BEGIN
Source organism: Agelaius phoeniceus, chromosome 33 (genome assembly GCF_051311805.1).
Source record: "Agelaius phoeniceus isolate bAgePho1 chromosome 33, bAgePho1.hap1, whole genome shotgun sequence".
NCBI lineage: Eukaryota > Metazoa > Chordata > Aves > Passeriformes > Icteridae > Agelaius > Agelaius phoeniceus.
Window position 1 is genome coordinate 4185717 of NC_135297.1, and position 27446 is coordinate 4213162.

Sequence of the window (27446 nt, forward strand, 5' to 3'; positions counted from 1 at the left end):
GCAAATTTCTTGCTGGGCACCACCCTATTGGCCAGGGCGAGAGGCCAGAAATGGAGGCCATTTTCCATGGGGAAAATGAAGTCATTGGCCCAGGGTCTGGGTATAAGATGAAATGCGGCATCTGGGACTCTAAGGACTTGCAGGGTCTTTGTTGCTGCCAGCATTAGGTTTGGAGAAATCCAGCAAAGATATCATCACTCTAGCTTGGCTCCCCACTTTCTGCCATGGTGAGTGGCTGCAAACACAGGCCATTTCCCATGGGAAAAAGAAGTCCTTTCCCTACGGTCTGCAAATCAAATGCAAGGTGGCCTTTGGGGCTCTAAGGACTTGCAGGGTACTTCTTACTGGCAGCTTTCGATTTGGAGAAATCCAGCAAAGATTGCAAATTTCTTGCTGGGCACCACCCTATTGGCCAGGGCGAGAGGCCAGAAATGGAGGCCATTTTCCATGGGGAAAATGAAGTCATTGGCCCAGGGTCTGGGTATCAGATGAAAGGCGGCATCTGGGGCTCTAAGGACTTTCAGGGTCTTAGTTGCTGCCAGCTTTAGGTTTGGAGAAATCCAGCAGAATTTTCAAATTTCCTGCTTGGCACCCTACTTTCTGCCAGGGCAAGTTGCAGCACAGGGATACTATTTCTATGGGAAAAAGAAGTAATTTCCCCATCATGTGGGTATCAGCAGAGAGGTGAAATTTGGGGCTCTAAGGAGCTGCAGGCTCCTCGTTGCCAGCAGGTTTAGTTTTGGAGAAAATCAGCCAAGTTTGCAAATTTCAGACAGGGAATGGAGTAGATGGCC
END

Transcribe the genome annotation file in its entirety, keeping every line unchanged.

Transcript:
Source organism: Agelaius phoeniceus, chromosome 33 (genome assembly GCF_051311805.1).
Source record: "Agelaius phoeniceus isolate bAgePho1 chromosome 33, bAgePho1.hap1, whole genome shotgun sequence".
NCBI lineage: Eukaryota > Metazoa > Chordata > Aves > Passeriformes > Icteridae > Agelaius > Agelaius phoeniceus.
Window position 1 is genome coordinate 4185717 of NC_135297.1, and position 27446 is coordinate 4213162.

Sequence of the window (27446 nt, forward strand, 5' to 3'; positions counted from 1 at the left end):
GCAAATTTCTTGCTGGGCACCACCCTATTGGCCAGGGCGAGAGGCCAGAAATGGAGGCCATTTTCCATGGGGAAAATGAAGTCATTGGCCCAGGGTCTGGGTATAAGATGAAATGCGGCATCTGGGACTCTAAGGACTTGCAGGGTCTTTGTTGCTGCCAGCATTAGGTTTGGAGAAATCCAGCAAAGATATCATCACTCTAGCTTGGCTCCCCACTTTCTGCCATGGTGAGTGGCTGCAAACACAGGCCATTTCCCATGGGAAAAAGAAGTCCTTTCCCTACGGTCTGCAAATCAAATGCAAGGTGGCCTTTGGGGCTCTAAGGACTTGCAGGGTACTTCTTACTGGCAGCTTTCGATTTGGAGAAATCCAGCAAAGATTGCAAATTTCTTGCTGGGCACCACCCTATTGGCCAGGGCGAGAGGCCAGAAATGGAGGCCATTTTCCATGGGGAAAATGAAGTCATTGGCCCAGGGTCTGGGTATCAGATGAAAGGCGGCATCTGGGGCTCTAAGGACTTTCAGGGTCTTAGTTGCTGCCAGCTTTAGGTTTGGAGAAATCCAGCAGAATTTTCAAATTTCCTGCTTGGCACCCTACTTTCTGCCAGGGCAAGTTGCAGCACAGGGATACTATTTCTATGGGAAAAAGAAGTAATTTCCCCATCATGTGGGTATCAGCAGAGAGGTGAAATTTGGGGCTCTAAGGAGCTGCAGGCTCCTCGTTGCCAGCAGGTTTAGTTTTGGAGAAAATCAGCCAAGTTTGCAAATTTCAGACAGGGAATGGAGTAGATGGCC